Mr. Secretary, the recent outbreak of conflict between Israelis and Palestinians was, and is, deeply concerning.  Thank you for your work in achieving the ceasefire.  The last four years have been extremely difficult ones for the Palestinian people. The previous administration’s cruel and irresponsible policy resulted in closed diplomatic missions, the suspension of humanitarian and development aid, and unprecedented levels of mistrust and resentment toward American involvement in the Middle East amongst the Palestinian people – let alone further setting back the cause of a two state solution.  I appreciate the President’s commitment to restarting our assistance to the Palestinians and to “advancing prosperity, security, and freedom for both Israelis and Palestinians in tangible ways.”  The fiscal year 2020 and fiscal year 2021 enacted SFOPS bills included funds for humanitarian and development programs in the West Bank and Gaza, which were passed without controversy or partisan debate.  I am pleased your fiscal year 2022 request proposes $218 million for such assistance, although I believe we can, and should, do more.

I’m pleased that the Administration is renewing diplomatic focus and resources to the Northern Triangle countries.  The halt in our assistance during the previous Administration not only set us back from addressing the root causes of migration, it cost critical time and credibility needed to make progress on human rights, economic opportunity, combatting corruption, and upholding the rule of law.  Nevertheless, before committing to a four year and $4 billion plan, which includes an $860 million request this year, Congress needs to understand how we will measure progress and ensure long-lasting impact, particularly on fighting combating corruption and impunity in the region.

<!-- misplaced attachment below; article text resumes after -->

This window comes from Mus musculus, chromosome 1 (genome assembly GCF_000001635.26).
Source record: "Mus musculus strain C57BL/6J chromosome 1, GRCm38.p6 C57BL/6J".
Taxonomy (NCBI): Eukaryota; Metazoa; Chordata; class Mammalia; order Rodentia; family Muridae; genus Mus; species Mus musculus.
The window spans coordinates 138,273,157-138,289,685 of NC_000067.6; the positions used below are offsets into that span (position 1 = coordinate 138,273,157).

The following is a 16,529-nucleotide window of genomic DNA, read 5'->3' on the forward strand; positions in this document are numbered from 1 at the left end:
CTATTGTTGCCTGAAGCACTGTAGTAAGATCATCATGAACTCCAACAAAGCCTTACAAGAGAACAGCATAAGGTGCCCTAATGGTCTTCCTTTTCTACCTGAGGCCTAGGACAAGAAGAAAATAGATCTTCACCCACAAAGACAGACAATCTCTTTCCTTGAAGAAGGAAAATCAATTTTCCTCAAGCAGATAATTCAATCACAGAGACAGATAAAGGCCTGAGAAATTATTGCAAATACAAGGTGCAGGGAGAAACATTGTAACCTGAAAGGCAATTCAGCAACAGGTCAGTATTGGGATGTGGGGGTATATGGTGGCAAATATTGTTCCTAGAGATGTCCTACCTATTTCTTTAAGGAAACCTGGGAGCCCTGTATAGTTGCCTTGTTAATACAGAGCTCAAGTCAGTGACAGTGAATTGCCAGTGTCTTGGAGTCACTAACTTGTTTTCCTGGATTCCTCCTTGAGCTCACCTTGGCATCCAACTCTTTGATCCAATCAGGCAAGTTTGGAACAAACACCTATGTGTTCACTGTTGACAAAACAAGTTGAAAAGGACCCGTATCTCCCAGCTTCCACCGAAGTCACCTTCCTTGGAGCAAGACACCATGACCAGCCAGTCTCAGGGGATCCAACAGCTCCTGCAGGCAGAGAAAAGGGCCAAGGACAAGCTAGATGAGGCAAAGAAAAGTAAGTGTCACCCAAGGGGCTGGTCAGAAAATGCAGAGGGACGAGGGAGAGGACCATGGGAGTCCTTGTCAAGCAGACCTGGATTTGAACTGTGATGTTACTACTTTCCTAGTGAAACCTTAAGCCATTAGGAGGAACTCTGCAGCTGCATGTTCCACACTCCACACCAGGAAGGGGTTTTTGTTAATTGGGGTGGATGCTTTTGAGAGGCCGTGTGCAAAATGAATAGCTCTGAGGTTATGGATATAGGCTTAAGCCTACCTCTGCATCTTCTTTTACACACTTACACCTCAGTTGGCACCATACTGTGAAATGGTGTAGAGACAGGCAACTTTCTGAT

The Biden Administration’s budget request also includes a commitment to restoring America’s standing in the world through robust engagement with the United Nations and funding for the World Health Organization, UNFPA, and the UN High Commissioner for Human Rights, among other international organizations.  I fully support efforts to reinvigorate our multilateral partnerships so that we are better positioned to tackle today’s global challenges from the COVID-19 pandemic to climate change and the many secondary impacts of both.

Before I conclude, I must say that I am also immensely disappointed that over the last four years the United States has not paid its full UN peacekeeping assessments and that we have accrued over one billion dollars in arrears. As Chairwoman, I am fully committed to partnering with the Biden-Harris Administration on meeting our annual assessed payments, paying down our UN arrears and putting in place a realistic solution that prevents this type of staggering dereliction of responsibility by the United States again.

Mr. Secretary, it’s clear we have much to discuss today, but I want to thank you, again, for your tireless work on behalf of the American people and your leadership and dedication to the most pressing foreign policy issues of our time.  I hope this is the first of many discussions between you and this Subcommittee. I look forward your testimony.

117th Congress